April 19, 2013
Literary L.A.: 72 suburbs in search of an author
by Kirsten Reach
The L.A. Times just unveiled an interactive map of literary L.A., just in case you happen to be there for the L.A. Times Festival of Books.
Or, if you’re not, you can just read a bunch of excerpts online and pretend you’re someplace sunny and warm enough to take a drive with all the windows down.
Here are some highlights:
- Joan Didion’s protagonist driving down the WestSide freeway as if it were a river, “every day more attuned to its currents, its deceptions.”
- The Powell Library at UCLA, the basement of which Ray Bradbury wrote Fahrenheit 451 by feeding dimes into a pay-as-you-go typewriter.
- The description of San Gabriel Valley that appears in Thomas Pynchon’s The Crying of Lot 49, as well as Luis J. Rodriguez’s trip to “Marrano [Swine] Beach” in the same landlocked valley.
- F. Scott Fitzgerald describing epithets directed at a woman screenwriter in Hollywood.
- Charles Bukowski convincing his lover to go to the beach, the arcades, the races, or a boxing match because “this kind of life like everybody else’s kind of life: it’s killing us.” A ringing endorsement for this fair city.
- The Garden of Allah, hotels that were home to Ernest Hemingway, Dorothy Parker and Robert Benchley.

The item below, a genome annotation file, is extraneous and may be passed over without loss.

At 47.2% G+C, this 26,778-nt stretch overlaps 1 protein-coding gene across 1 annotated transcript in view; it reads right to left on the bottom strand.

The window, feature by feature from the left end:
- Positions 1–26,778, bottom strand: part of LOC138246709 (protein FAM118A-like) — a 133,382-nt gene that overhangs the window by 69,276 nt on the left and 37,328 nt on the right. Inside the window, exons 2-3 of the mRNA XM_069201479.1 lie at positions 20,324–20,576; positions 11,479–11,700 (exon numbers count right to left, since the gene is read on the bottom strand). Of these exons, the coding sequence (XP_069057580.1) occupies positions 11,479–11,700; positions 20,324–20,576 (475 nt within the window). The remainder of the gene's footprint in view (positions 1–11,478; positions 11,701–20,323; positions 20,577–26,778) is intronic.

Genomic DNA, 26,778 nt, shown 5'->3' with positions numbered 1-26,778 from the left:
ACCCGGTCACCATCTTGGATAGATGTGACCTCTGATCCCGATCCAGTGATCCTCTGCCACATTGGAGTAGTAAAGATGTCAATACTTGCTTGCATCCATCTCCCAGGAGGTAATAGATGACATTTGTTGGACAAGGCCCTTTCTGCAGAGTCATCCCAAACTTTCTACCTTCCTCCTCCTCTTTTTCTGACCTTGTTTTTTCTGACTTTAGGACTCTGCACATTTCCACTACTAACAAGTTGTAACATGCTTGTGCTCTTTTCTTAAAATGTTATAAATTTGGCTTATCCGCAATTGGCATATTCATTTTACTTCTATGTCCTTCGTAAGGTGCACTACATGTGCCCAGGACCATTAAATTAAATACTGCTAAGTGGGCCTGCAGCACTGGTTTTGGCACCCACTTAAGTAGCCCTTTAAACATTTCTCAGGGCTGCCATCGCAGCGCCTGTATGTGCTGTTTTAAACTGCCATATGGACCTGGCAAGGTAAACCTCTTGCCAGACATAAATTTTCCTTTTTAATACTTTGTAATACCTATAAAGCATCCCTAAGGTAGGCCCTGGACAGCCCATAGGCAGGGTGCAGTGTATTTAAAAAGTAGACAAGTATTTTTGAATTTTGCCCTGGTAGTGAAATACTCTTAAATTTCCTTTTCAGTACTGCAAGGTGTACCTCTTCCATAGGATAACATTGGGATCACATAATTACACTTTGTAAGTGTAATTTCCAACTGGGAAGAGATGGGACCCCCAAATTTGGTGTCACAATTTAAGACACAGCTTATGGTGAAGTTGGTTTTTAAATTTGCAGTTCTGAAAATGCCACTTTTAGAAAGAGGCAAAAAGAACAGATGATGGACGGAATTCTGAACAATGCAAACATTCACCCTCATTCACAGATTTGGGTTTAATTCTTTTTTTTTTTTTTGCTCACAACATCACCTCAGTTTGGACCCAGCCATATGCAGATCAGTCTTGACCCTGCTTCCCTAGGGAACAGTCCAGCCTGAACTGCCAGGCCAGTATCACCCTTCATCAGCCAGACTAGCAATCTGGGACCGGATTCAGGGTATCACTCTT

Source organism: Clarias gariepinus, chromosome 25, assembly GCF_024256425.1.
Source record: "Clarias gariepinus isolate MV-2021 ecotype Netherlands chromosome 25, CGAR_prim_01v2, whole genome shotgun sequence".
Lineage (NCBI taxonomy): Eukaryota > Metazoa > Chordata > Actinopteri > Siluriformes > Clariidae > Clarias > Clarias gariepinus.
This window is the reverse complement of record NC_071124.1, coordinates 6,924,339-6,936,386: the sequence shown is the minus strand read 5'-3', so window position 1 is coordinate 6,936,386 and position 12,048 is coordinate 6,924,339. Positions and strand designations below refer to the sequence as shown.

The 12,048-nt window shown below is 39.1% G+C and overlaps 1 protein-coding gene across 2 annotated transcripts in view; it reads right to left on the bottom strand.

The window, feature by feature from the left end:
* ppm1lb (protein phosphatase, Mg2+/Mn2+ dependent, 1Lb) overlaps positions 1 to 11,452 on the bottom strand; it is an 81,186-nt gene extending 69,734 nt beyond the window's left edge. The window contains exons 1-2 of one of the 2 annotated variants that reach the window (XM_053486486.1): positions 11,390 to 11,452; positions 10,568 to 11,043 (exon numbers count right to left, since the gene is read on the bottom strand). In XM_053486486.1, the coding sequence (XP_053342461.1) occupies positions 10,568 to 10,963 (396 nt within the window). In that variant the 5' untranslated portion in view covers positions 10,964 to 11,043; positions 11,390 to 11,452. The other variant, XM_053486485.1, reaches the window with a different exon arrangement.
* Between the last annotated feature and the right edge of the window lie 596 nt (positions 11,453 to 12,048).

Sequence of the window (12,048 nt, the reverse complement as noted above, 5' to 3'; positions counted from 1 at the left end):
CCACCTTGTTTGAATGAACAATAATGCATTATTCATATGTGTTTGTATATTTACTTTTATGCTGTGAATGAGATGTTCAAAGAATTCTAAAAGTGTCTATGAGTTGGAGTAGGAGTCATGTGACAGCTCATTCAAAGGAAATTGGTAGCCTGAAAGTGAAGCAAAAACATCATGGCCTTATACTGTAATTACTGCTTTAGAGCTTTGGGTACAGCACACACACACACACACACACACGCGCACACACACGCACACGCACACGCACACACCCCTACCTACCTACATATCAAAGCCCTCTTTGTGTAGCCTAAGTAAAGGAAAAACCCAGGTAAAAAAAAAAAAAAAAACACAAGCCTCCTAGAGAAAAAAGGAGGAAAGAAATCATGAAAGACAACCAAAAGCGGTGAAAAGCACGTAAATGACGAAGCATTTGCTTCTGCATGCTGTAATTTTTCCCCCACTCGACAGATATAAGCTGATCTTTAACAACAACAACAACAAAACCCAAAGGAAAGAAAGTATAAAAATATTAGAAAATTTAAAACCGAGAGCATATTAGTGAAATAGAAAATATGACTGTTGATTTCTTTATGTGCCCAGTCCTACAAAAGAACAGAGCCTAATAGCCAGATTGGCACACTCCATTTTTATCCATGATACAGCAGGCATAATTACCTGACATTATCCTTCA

- Arroyo Blanco Estates, a subdivision in Topanga Canyon that appears in T.C. Boyle’s The Tortilla Curtain.
- Examples of freeway merging and fear quoted from Bret Easton Ellis’s Less Than Zero.
- Lovely bookstores including Book Soup, Skylight Books, Vroman’s Bookstore, Samuel French, Illiad, Taschen, Hennessey & Ingalls….
The L.A. Times is accepting suggestions if you know of any L.A. literature or landmarks that ought to be included.
On a related note, Tony Ross and Kim Zablud of DC Public Library collaborated with other librarians to launch a map of literary Washington, D.C. at the end of March. Theirs, too, is tied in with the city’s literary festival.
Kirsten Reach was an editor at Melville House.